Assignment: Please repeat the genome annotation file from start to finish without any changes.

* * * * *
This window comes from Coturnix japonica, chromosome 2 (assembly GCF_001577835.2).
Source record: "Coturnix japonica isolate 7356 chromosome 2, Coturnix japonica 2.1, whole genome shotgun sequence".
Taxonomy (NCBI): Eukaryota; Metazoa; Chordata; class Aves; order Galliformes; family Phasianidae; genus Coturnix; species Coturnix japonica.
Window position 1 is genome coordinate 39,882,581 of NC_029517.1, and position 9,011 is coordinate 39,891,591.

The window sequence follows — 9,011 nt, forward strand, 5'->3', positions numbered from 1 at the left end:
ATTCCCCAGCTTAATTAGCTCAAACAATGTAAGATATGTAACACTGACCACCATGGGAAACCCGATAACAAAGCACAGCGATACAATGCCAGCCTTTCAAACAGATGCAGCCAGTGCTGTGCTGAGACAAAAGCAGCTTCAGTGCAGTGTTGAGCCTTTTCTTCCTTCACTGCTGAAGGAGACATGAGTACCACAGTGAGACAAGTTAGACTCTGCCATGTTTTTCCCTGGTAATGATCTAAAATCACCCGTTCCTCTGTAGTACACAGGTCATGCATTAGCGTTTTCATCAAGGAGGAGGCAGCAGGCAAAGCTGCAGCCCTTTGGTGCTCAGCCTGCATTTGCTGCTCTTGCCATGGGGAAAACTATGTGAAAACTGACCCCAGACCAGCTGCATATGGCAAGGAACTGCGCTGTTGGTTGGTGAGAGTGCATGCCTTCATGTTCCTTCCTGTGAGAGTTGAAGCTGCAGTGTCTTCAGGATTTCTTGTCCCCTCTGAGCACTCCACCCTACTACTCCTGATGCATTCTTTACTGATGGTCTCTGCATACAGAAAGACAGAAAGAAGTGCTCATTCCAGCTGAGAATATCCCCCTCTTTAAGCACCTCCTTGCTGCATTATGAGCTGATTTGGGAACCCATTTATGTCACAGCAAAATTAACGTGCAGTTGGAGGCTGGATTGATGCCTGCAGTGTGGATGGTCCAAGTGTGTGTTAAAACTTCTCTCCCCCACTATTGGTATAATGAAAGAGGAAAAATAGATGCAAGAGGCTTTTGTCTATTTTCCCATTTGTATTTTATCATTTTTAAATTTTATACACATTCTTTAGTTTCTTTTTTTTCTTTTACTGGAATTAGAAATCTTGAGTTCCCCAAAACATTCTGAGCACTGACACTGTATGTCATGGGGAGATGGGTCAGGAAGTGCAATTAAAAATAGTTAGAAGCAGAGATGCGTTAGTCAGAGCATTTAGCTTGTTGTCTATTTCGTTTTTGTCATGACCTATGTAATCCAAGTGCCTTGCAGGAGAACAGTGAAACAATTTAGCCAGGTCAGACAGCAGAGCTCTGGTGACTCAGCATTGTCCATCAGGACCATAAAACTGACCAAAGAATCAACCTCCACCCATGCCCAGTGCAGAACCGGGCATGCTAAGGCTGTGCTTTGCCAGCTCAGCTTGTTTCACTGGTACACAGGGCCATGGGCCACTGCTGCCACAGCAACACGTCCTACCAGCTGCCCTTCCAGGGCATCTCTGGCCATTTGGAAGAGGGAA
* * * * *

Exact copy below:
This window comes from Coturnix japonica, chromosome 2 (assembly GCF_001577835.2).
Source record: "Coturnix japonica isolate 7356 chromosome 2, Coturnix japonica 2.1, whole genome shotgun sequence".
Taxonomy (NCBI): Eukaryota; Metazoa; Chordata; class Aves; order Galliformes; family Phasianidae; genus Coturnix; species Coturnix japonica.
Window position 1 is genome coordinate 39,882,581 of NC_029517.1, and position 9,011 is coordinate 39,891,591.

The window sequence follows — 9,011 nt, forward strand, 5'->3', positions numbered from 1 at the left end:
ATTCCCCAGCTTAATTAGCTCAAACAATGTAAGATATGTAACACTGACCACCATGGGAAACCCGATAACAAAGCACAGCGATACAATGCCAGCCTTTCAAACAGATGCAGCCAGTGCTGTGCTGAGACAAAAGCAGCTTCAGTGCAGTGTTGAGCCTTTTCTTCCTTCACTGCTGAAGGAGACATGAGTACCACAGTGAGACAAGTTAGACTCTGCCATGTTTTTCCCTGGTAATGATCTAAAATCACCCGTTCCTCTGTAGTACACAGGTCATGCATTAGCGTTTTCATCAAGGAGGAGGCAGCAGGCAAAGCTGCAGCCCTTTGGTGCTCAGCCTGCATTTGCTGCTCTTGCCATGGGGAAAACTATGTGAAAACTGACCCCAGACCAGCTGCATATGGCAAGGAACTGCGCTGTTGGTTGGTGAGAGTGCATGCCTTCATGTTCCTTCCTGTGAGAGTTGAAGCTGCAGTGTCTTCAGGATTTCTTGTCCCCTCTGAGCACTCCACCCTACTACTCCTGATGCATTCTTTACTGATGGTCTCTGCATACAGAAAGACAGAAAGAAGTGCTCATTCCAGCTGAGAATATCCCCCTCTTTAAGCACCTCCTTGCTGCATTATGAGCTGATTTGGGAACCCATTTATGTCACAGCAAAATTAACGTGCAGTTGGAGGCTGGATTGATGCCTGCAGTGTGGATGGTCCAAGTGTGTGTTAAAACTTCTCTCCCCCACTATTGGTATAATGAAAGAGGAAAAATAGATGCAAGAGGCTTTTGTCTATTTTCCCATTTGTATTTTATCATTTTTAAATTTTATACACATTCTTTAGTTTCTTTTTTTTCTTTTACTGGAATTAGAAATCTTGAGTTCCCCAAAACATTCTGAGCACTGACACTGTATGTCATGGGGAGATGGGTCAGGAAGTGCAATTAAAAATAGTTAGAAGCAGAGATGCGTTAGTCAGAGCATTTAGCTTGTTGTCTATTTCGTTTTTGTCATGACCTATGTAATCCAAGTGCCTTGCAGGAGAACAGTGAAACAATTTAGCCAGGTCAGACAGCAGAGCTCTGGTGACTCAGCATTGTCCATCAGGACCATAAAACTGACCAAAGAATCAACCTCCACCCATGCCCAGTGCAGAACCGGGCATGCTAAGGCTGTGCTTTGCCAGCTCAGCTTGTTTCACTGGTACACAGGGCCATGGGCCACTGCTGCCACAGCAACACGTCCTACCAGCTGCCCTTCCAGGGCATCTCTGGCCATTTGGAAGAGGGAA